• The Book as Art: Twenty Years of Artists’ Books from the National Museum of Women in the Arts (Oct. 27, 2006-Feb. 4, 2007)
  • Italian Women Artists from Renaissance to Baroque (March 16, 2007-July 15, 2007)
  • Frida Kahlo: Public Image, Private Life. A Selection of Photographs and Letters (July 6, 2007–October 14, 2007)
  • WACK! Art and the Feminist Revolution (September 21, 2007–December 16, 2007)
  • Paula Rego (February 1, 2008–May 25, 2008)
  • Louise Nevelson: Dawn’s Wedding Feast (Feb. 22, 2008-May 18, 2008)
  • Role Models: Feminine Identity in Contemporary American Photography (October 17, 2008–January 25, 2009)
  • Mary Cassatt: Friends and Family (November 21, 2008–January 25, 2009)
  • Picturing Progress: Hungarian Women Photographers 1900-1945 (March 20, 2009-August 23, 2009)
  • Mary McFadden: Goddesses (March 20, 2009–August 30, 2009)
  • New York Avenue Sculpture Project: Niki de Saint Phalle (opened April 28, 2010)

Public programs

NMWA hosts educational programs for all age groups to teach the public about the artistic accomplishments of women. Programs include monthly Family Days with free museum admission, and Role Model Workshops that connect teenagers with accomplished women working in the art world. Member days include curator- and artist-led tours. The Education Department is also involved in various outreach programs to area educators. For example, the 2010 "Teachers Connect" program was designed around the promotion of NMWA's Art, Books, and Creativity curriculum.

The free Shenson Chamber Music Concerts support the museum’s mission of recognizing women in all areas of the arts by featuring woman musicians throughout the year. Past performers include the Ahn Trio, Arianna and Eugenia Zuckerman, Ingrid Fliter, Sharon Ibsin and Rachel Barton Pine. NMWA’s literary programs showcase women writers by bringing in authors such as Susan Vreeland, Lisa See, Maxine Hong Kingston, Naomi Shihab Nye, Joyce Carol Oates, and Mireille Guiliano. In addition, NMWA has offered film screenings of works by respected women directors and screenwriters including Maya Angelou, Barbara Hammer, Cheryl Dunye, Eva López Sánchez, Miranda July, Bette Gordon, and Julie Taymor.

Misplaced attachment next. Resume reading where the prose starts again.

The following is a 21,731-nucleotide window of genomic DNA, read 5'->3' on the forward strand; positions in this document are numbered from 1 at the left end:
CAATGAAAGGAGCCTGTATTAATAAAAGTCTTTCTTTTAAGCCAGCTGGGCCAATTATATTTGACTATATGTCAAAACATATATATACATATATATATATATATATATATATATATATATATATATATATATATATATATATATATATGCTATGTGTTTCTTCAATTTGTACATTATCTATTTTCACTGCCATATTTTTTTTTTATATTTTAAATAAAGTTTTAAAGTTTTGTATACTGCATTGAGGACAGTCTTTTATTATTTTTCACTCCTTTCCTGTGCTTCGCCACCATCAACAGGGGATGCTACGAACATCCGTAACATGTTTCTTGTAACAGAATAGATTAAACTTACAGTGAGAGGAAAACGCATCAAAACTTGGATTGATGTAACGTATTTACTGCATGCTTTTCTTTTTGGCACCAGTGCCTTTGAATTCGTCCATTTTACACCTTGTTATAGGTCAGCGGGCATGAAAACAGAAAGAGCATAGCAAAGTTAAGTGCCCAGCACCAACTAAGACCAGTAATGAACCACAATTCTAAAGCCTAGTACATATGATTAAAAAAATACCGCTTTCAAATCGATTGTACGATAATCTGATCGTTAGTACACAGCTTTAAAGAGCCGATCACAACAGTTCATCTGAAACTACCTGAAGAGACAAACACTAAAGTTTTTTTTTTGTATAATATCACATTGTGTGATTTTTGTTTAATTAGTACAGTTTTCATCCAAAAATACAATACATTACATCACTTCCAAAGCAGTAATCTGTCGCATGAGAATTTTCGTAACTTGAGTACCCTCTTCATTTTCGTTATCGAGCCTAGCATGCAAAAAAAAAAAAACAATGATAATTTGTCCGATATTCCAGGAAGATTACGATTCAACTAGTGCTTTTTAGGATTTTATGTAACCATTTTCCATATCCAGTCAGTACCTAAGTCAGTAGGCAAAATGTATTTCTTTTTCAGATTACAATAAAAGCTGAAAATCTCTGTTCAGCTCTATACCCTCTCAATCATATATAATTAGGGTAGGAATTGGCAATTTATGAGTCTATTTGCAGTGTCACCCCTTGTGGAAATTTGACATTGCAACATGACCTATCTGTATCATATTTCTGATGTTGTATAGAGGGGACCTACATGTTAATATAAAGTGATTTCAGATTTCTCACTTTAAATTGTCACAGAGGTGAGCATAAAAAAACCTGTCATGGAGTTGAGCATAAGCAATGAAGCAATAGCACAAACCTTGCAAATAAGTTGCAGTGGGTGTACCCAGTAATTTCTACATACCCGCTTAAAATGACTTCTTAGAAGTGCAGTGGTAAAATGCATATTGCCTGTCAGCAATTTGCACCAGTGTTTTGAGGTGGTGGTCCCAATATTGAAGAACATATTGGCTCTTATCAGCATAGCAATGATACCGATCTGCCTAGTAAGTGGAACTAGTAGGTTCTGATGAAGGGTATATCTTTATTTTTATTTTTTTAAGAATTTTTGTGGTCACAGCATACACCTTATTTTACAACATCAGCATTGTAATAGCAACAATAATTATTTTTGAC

Operations

The museum is located at 1250 New York Avenue and H Street N.W. The closest Washington Metro stations are Metro Center or McPherson Square stations. The museum is open Monday–Saturday 10 a.m.–5 p.m. and Sundays noon–5 p.m. Admission is $10 for adults, $8 for students and visitors 65 and over, and free for members and visitors 18 and under. Admission is free to all on the first Sunday of every month. The NMWA Museum Shop is open the same hours at the Museum.

See also

References

  1. ^ "National Register Information System". National Register of Historic Places. National Park Service. 2009-03-13. http://nrhp.focus.nps.gov/natreg/docs/All_Data.html. 
  2. ^ a b Jacqueline Trescott (2010). "National Museum of Women in the Arts to turn D.C. corridor into sculpture alley". Style. The Washington Post. http://www.washingtonpost.com/wp-dyn/content/article/2010/02/23/AR2010022304712.html. Retrieved 8 Feb 2011. 
  3. ^ Michelle Cragle (2010). [nmwa "National Museum of Women in the Arts Announces Sculpture Project"]. Press Center. Niki Charitable Art Foundation. nmwa. Retrieved 8 Feb 2011. 
  4. ^ Blake Gopnik (2010). "Sculptures add color to New York Avenue, but are they art?". Style. The Washington Post. http://www.washingtonpost.com/wp-dyn/content/article/2010/04/27/AR2010042703104.html. Retrieved 8 Feb 2011. 
  5. ^ National Museum of Women in the Arts
  6. ^ National Museum of Women in the Arts
  7. ^ National Museum of Women in the Arts